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Chapman, Jane. "Representation of female war-time bravery in Australia’s Wanda the War Girl." Australasian Journal of Popular Culture 1. (2011): 153–63. 
Added by: joachim (3/4/14, 2:26 PM)   
Resource type: Journal Article
Language: en: English
Peer reviewed
DOI: 10.1386/ajpc.1.2.153_1
BibTeX citation key: Chapman2011a
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Categories: General
Keywords: "Wanda the War Girl", Australia, Comic strip, Gender, O’Brien. Kath, War
Creators: Chapman
Collection: Australasian Journal of Popular Culture
Views: 18/589
Attachments   URLs   http://comicsforum ... me-bravery_pdf.pdf
This article analyses from a gendered perspective aspects of form and cultural record relating to Wanda the War Girl (1943 –1951), by artist Kath O’Brien – a Second World War strip for the (Sydney) Sunday Telegraph that was said to have been more popular with both adults and children than Superman. This was one of the first local comics to reflect a female point of view combined with some vernacular characteristics, and the series is significant historically because World War Two was also the first occasion Australian servicewomen existed. The well-dressed adventuress and spy exemplified a new attitude towards women. Although she was a sexually provocative pin-up, Wanda the War Girl presented a form of female representation necessitated by the Second World War, that differed from earlier styles. The female character was powerful and productive: her bravery and attraction derived from her presence in male spheres. It is argued that by providing an interesting mosaic of 1940s attitudes, creator O’Brien's support for the war effort has become a valid cultural record of the period.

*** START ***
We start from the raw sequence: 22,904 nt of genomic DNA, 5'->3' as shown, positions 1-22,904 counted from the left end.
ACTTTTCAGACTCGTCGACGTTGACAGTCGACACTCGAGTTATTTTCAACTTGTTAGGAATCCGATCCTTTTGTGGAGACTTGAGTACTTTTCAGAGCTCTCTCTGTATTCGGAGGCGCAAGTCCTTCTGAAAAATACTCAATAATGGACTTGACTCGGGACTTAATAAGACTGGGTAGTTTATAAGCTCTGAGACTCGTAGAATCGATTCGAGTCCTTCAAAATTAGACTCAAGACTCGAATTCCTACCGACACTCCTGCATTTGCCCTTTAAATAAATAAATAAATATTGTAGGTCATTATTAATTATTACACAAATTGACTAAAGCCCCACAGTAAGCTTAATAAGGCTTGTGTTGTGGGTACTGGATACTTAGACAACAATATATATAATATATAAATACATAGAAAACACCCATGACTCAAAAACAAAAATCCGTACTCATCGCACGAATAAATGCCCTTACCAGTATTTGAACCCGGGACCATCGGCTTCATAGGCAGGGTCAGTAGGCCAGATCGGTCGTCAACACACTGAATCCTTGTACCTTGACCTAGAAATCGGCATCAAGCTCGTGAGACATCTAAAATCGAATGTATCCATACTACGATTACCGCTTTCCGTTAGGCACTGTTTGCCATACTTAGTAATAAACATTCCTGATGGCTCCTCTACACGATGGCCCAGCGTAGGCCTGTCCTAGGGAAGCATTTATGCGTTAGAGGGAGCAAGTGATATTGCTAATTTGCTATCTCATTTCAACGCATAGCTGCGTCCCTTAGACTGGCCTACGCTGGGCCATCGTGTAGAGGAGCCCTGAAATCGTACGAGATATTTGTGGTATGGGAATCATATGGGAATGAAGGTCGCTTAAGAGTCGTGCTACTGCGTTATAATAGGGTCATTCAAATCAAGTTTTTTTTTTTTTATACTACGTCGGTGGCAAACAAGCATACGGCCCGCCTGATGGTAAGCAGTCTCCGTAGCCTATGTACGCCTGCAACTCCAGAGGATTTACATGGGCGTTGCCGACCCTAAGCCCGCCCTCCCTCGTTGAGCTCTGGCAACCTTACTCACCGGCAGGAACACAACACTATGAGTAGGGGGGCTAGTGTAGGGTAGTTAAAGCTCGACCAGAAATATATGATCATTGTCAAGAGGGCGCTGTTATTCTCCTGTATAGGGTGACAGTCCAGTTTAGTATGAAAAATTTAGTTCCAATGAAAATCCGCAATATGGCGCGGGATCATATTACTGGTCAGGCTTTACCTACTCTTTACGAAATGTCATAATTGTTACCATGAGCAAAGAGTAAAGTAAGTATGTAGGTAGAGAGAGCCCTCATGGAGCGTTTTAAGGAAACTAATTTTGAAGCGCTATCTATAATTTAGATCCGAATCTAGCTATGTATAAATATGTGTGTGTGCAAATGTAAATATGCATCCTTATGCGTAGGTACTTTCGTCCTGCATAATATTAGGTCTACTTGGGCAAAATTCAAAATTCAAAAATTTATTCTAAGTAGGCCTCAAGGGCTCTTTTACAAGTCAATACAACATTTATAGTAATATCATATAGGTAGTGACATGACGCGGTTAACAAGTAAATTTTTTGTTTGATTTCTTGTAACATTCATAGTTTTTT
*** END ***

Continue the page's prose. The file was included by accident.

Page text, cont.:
Added by: joachim  Last edited by: joachim
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